A protein that replaces the entire cellular eIF4F complex

Department of Molecular Genetics and Microbiology and the Center for Infectious Diseases & Immunity, University of New Mexico Health Sciences Center, Albuquerque, NM 87131, USA.
The EMBO Journal (Impact Factor: 10.43). 11/2008; 27(23):3129-39. DOI: 10.1038/emboj.2008.228
Source: PubMed


The eIF4F cap-binding complex mediates the initiation of cellular mRNA translation. eIF4F is composed of eIF4E, which binds to the mRNA cap, eIF4G, which indirectly links the mRNA cap with the 43S pre-initiation complex, and eIF4A, which is a helicase necessary for initiation. Viral nucleocapsid proteins (N) function in both genome replication and RNA encapsidation. Surprisingly, we find that hantavirus N has multiple intrinsic activities that mimic and substitute for each of the three peptides of the cap-binding complex thereby enhancing the translation of viral mRNA. N binds with high affinity to the mRNA cap replacing eIF4E. N binds directly to the 43S pre-initiation complex facilitating loading of ribosomes onto capped mRNA functionally replacing eIF4G. Finally, N obviates the requirement for the helicase, eIF4A. The expression of a multifaceted viral protein that functionally supplants the cellular cap-binding complex is a unique strategy for viral mRNA translation initiation. The ability of N to directly mediate translation initiation would ensure the efficient translation of viral mRNA.

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    • "The N mRNA can be detected as early as 2 h post ANDV infection, and is the first viral RNA detected during infection [27], [28]. The N protein has several important roles in viral replication, as it encapsidates and protects viral RNA [29]–[31], and participates in initiating viral transcription and translation by binding cellular 5′ mRNA caps [32]. N protein gradient in the host cell cytoplasm also determines the switch from viral transcription to replication [33]. "
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    PLoS ONE 06/2014; 9(6):e99764. DOI:10.1371/journal.pone.0099764 · 3.23 Impact Factor
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    • "Interestingly, mRNAs carrying NMD signals were incorporated at an increased rate into Sin Nombre transcripts in human cells, and Sin Nombre N localizes with P bodies (Mir et al. 2008). This suggests potential conservation of decapping as antiviral against bunyaviruses in mammals. "
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    ABSTRACT: Bunyaviruses are an emerging group of medically important viruses, many of which are transmitted from insects to mammals. To identify host factors that impact infection, we performed a genome-wide RNAi screen in Drosophila and identified 131 genes that impacted infection of the mosquito-transmitted bunyavirus Rift Valley fever virus (RVFV). Dcp2, the catalytic component of the mRNA decapping machinery, and two decapping activators, DDX6 and LSM7, were antiviral against disparate bunyaviruses in both insect cells and adult flies. Bunyaviruses 5' cap their mRNAs by "cap-snatching" the 5' ends of poorly defined host mRNAs. We found that RVFV cap-snatches the 5' ends of Dcp2 targeted mRNAs, including cell cycle-related genes. Loss of Dcp2 allows increased viral transcription without impacting viral mRNA stability, while ectopic expression of Dcp2 impedes viral transcription. Furthermore, arresting cells in late S/early G2 led to increased Dcp2 mRNA targets and increased RVFV replication. Therefore, RVFV competes for the Dcp2-accessible mRNA pool, which is dynamically regulated and can present a bottleneck for viral replication.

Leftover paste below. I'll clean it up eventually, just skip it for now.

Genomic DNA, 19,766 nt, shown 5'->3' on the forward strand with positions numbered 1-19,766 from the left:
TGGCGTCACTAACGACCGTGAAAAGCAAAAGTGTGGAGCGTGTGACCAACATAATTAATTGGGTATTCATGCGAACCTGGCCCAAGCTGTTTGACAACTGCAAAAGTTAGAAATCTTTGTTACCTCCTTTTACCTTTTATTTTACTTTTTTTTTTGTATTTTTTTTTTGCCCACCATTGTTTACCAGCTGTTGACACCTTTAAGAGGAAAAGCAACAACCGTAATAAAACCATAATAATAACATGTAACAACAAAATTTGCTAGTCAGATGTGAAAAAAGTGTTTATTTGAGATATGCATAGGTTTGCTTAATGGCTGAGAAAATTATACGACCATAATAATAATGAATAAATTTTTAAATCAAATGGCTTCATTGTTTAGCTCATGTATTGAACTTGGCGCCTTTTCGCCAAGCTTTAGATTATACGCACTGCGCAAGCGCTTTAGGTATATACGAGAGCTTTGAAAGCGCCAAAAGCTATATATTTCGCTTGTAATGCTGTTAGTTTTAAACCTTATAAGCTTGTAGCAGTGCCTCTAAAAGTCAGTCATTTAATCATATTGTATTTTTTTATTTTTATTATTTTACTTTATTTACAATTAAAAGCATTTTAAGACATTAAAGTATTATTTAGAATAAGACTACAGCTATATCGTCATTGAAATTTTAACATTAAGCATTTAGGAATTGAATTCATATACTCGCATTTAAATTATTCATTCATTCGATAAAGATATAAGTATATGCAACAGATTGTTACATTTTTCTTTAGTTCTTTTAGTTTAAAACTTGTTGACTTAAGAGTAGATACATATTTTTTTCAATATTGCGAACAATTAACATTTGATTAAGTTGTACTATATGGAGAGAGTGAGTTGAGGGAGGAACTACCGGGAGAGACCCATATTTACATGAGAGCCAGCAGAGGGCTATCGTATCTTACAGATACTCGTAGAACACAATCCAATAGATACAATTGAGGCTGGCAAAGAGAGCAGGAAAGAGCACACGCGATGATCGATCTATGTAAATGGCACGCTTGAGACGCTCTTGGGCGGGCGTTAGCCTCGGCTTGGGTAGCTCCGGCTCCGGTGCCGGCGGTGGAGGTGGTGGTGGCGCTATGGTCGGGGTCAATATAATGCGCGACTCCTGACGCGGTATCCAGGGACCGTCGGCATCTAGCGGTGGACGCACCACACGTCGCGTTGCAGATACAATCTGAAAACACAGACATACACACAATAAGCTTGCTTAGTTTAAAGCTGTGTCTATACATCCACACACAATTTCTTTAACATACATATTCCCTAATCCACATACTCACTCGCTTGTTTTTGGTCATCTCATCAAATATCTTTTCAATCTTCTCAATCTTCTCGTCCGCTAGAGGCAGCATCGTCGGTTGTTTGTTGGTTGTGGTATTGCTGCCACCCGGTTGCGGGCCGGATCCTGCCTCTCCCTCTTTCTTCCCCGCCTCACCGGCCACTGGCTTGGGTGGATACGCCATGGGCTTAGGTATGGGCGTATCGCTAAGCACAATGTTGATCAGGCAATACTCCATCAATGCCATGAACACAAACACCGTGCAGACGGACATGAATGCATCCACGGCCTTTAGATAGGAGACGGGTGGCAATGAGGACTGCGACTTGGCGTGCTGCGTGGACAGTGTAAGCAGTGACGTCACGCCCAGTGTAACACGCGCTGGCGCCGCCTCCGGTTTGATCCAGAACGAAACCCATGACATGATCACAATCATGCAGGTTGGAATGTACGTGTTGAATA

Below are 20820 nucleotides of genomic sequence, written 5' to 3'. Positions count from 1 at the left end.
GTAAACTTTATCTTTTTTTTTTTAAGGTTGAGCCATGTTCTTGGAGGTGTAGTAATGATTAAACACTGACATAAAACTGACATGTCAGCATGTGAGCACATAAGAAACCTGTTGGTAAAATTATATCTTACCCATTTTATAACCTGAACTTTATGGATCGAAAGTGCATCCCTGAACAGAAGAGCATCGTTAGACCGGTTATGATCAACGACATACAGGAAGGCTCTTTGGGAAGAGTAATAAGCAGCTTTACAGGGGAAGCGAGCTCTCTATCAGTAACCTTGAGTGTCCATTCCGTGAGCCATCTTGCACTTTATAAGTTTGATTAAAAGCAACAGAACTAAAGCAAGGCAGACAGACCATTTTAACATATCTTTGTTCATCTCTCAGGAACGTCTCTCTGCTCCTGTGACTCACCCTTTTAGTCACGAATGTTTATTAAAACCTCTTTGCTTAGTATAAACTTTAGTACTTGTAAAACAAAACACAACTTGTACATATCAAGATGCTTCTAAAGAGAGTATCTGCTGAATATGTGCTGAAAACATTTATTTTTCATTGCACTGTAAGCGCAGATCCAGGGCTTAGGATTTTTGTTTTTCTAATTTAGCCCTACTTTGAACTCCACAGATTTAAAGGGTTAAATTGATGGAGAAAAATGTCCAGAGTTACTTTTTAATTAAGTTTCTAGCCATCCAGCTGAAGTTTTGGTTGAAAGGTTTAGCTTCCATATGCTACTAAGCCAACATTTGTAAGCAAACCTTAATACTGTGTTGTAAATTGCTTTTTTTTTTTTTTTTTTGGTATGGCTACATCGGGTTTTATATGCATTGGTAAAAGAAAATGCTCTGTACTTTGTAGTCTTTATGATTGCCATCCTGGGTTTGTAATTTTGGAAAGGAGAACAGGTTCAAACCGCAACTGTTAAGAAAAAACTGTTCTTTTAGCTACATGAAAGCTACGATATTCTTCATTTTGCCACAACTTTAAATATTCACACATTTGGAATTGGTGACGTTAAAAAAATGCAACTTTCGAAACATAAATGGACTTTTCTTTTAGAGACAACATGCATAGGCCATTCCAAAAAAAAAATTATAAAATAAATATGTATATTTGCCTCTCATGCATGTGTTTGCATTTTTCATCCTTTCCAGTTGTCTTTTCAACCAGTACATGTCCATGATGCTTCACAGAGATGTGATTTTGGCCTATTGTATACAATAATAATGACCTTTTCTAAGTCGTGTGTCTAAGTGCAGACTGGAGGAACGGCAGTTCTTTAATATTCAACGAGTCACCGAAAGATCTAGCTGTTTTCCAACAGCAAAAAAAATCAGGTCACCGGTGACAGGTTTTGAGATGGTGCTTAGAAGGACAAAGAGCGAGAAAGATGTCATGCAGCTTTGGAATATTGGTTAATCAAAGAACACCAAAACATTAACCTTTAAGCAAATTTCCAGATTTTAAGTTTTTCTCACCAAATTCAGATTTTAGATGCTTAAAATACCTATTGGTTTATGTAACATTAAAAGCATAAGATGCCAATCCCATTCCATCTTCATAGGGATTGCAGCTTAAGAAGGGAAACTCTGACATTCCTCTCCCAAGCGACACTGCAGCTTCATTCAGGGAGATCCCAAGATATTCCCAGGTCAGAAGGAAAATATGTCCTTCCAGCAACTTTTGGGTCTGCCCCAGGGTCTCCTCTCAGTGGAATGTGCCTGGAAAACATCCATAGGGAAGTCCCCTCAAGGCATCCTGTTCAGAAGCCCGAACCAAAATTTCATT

Genes & development 07/2013; 27(13):1511-25. DOI:10.1101/gad.215384.113 · 10.80 Impact Factor
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    • "The hantavirus nucleoprotein binds to the cap of viral mRNAs with higher affinity than to cellular mRNAs, because of the presence of a short conserved sequence following the cap structure . The functions of eIF4A and eIF4G are also replaced by the hantavirus nucleoprotein (Mir and Panganiban, 2008). "
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    ABSTRACT: Translation efficiency of viral mRNAs is a key factor defining both cytopathogenicity and virulence of viruses, which are entirely dependent on the cellular translation machinery to synthesize their proteins. This dependence has led them to develop different translational reprogramming strategies to ensure viral mRNAs can effectively compete with cellular mRNAs. Junin virus (JUNV) is a member of the family arenaviridae, whose mRNAs are capped but not polyadenylated. In this work we evaluated the relevance to JUNV replication of the main components of the eIF4F complex: eIF4A, eIF4GI and eIF4E. We found the viral nucleoprotein (N) of JUNV co-localized with eIF4A and eIF4GI but not with eIF4E. Moreover, N could be immunoprecipitated in association with eIF4A and eIF4GI but not with eIF4E. Accordingly, functional impairment of eIF4A as well as eIF4GI reduced JUNV multiplication. By contrast, inhibition of eIF4E did not show a significant effect on JUNV protein synthesis. A similar situation was observed for another two members of arenaviruses: Tacaribe (TCRV) and Pichinde (PICV) viruses. Finally, the nucleoproteins of JUNV, TCRV and PICV were able to interact with 7 methyl-guanosine (cap), suggesting that the independence of JUNV multiplication on eIF4E, the cap-binding protein, may be due to the replacement of this factor by N protein.
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